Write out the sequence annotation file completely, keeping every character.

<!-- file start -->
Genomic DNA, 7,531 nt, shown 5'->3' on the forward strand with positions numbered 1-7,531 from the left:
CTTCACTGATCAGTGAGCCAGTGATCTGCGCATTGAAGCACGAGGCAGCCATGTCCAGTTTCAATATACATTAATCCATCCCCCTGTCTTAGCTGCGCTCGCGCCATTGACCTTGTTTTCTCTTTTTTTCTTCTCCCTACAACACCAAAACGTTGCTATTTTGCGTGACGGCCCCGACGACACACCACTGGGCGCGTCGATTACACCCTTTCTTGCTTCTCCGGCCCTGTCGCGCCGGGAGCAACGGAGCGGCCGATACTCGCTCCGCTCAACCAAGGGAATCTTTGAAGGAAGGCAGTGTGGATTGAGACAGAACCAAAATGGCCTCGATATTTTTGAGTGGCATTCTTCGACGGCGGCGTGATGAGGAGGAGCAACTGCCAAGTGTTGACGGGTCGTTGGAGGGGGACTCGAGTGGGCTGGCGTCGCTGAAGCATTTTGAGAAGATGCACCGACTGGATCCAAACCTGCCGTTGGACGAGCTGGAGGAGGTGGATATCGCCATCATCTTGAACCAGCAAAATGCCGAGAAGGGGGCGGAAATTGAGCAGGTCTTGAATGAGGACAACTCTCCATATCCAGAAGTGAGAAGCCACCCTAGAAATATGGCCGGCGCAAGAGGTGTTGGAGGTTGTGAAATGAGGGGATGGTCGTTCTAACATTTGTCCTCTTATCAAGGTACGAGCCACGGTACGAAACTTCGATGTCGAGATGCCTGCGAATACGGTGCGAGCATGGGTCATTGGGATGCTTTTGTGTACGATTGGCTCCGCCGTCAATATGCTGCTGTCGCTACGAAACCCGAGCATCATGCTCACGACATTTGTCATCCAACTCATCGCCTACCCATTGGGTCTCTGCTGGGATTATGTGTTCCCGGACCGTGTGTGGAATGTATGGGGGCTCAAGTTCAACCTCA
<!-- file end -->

Genomic DNA, 7,531 nt, shown 5'->3' on the forward strand with positions numbered 1-7,531 from the left:
CTTCACTGATCAGTGAGCCAGTGATCTGCGCATTGAAGCACGAGGCAGCCATGTCCAGTTTCAATATACATTAATCCATCCCCCTGTCTTAGCTGCGCTCGCGCCATTGACCTTGTTTTCTCTTTTTTTCTTCTCCCTACAACACCAAAACGTTGCTATTTTGCGTGACGGCCCCGACGACACACCACTGGGCGCGTCGATTACACCCTTTCTTGCTTCTCCGGCCCTGTCGCGCCGGGAGCAACGGAGCGGCCGATACTCGCTCCGCTCAACCAAGGGAATCTTTGAAGGAAGGCAGTGTGGATTGAGACAGAACCAAAATGGCCTCGATATTTTTGAGTGGCATTCTTCGACGGCGGCGTGATGAGGAGGAGCAACTGCCAAGTGTTGACGGGTCGTTGGAGGGGGACTCGAGTGGGCTGGCGTCGCTGAAGCATTTTGAGAAGATGCACCGACTGGATCCAAACCTGCCGTTGGACGAGCTGGAGGAGGTGGATATCGCCATCATCTTGAACCAGCAAAATGCCGAGAAGGGGGCGGAAATTGAGCAGGTCTTGAATGAGGACAACTCTCCATATCCAGAAGTGAGAAGCCACCCTAGAAATATGGCCGGCGCAAGAGGTGTTGGAGGTTGTGAAATGAGGGGATGGTCGTTCTAACATTTGTCCTCTTATCAAGGTACGAGCCACGGTACGAAACTTCGATGTCGAGATGCCTGCGAATACGGTGCGAGCATGGGTCATTGGGATGCTTTTGTGTACGATTGGCTCCGCCGTCAATATGCTGCTGTCGCTACGAAACCCGAGCATCATGCTCACGACATTTGTCATCCAACTCATCGCCTACCCATTGGGTCTCTGCTGGGATTATGTGTTCCCGGACCGTGTGTGGAATGTATGGGGGCTCAAGTTCAACCTCA